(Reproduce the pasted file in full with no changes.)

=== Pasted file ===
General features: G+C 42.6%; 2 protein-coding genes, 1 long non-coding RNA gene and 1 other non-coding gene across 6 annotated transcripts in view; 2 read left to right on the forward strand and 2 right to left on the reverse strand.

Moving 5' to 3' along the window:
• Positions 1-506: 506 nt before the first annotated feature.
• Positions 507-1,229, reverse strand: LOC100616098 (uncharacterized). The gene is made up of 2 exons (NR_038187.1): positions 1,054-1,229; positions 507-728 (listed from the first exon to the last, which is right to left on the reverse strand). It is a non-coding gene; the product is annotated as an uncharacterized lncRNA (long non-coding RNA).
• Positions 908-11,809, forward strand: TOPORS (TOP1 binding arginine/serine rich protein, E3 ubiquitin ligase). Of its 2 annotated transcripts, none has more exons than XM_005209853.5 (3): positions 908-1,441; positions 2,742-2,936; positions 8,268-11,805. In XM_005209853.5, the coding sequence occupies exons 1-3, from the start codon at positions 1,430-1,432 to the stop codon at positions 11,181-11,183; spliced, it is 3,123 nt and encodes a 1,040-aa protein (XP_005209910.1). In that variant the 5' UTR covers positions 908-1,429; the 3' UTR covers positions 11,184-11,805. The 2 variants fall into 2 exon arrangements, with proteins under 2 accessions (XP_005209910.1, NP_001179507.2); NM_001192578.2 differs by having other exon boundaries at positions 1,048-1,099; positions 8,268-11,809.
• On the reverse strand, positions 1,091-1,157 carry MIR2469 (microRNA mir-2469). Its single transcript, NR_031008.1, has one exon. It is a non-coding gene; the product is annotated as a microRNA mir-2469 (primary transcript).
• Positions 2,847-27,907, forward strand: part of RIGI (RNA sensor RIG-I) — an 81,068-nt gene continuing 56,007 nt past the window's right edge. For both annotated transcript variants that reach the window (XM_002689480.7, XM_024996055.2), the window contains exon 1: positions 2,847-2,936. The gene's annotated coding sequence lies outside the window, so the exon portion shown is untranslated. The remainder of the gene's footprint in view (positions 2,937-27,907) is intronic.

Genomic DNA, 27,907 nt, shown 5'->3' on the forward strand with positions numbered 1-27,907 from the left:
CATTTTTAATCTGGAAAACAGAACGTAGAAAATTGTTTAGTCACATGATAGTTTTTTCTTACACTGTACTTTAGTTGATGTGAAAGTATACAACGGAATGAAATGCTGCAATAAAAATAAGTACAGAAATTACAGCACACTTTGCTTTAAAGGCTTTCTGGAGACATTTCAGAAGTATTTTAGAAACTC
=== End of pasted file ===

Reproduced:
General features: G+C 42.6%; 2 protein-coding genes, 1 long non-coding RNA gene and 1 other non-coding gene across 6 annotated transcripts in view; 2 read left to right on the forward strand and 2 right to left on the reverse strand.

Moving 5' to 3' along the window:
• Positions 1-506: 506 nt before the first annotated feature.
• Positions 507-1,229, reverse strand: LOC100616098 (uncharacterized). The gene is made up of 2 exons (NR_038187.1): positions 1,054-1,229; positions 507-728 (listed from the first exon to the last, which is right to left on the reverse strand). It is a non-coding gene; the product is annotated as an uncharacterized lncRNA (long non-coding RNA).
• Positions 908-11,809, forward strand: TOPORS (TOP1 binding arginine/serine rich protein, E3 ubiquitin ligase). Of its 2 annotated transcripts, none has more exons than XM_005209853.5 (3): positions 908-1,441; positions 2,742-2,936; positions 8,268-11,805. In XM_005209853.5, the coding sequence occupies exons 1-3, from the start codon at positions 1,430-1,432 to the stop codon at positions 11,181-11,183; spliced, it is 3,123 nt and encodes a 1,040-aa protein (XP_005209910.1). In that variant the 5' UTR covers positions 908-1,429; the 3' UTR covers positions 11,184-11,805. The 2 variants fall into 2 exon arrangements, with proteins under 2 accessions (XP_005209910.1, NP_001179507.2); NM_001192578.2 differs by having other exon boundaries at positions 1,048-1,099; positions 8,268-11,809.
• On the reverse strand, positions 1,091-1,157 carry MIR2469 (microRNA mir-2469). Its single transcript, NR_031008.1, has one exon. It is a non-coding gene; the product is annotated as a microRNA mir-2469 (primary transcript).
• Positions 2,847-27,907, forward strand: part of RIGI (RNA sensor RIG-I) — an 81,068-nt gene continuing 56,007 nt past the window's right edge. For both annotated transcript variants that reach the window (XM_002689480.7, XM_024996055.2), the window contains exon 1: positions 2,847-2,936. The gene's annotated coding sequence lies outside the window, so the exon portion shown is untranslated. The remainder of the gene's footprint in view (positions 2,937-27,907) is intronic.

Genomic DNA, 27,907 nt, shown 5'->3' on the forward strand with positions numbered 1-27,907 from the left:
CATTTTTAATCTGGAAAACAGAACGTAGAAAATTGTTTAGTCACATGATAGTTTTTTCTTACACTGTACTTTAGTTGATGTGAAAGTATACAACGGAATGAAATGCTGCAATAAAAATAAGTACAGAAATTACAGCACACTTTGCTTTAAAGGCTTTCTGGAGACATTTCAGAAGTATTTTAGAAACTC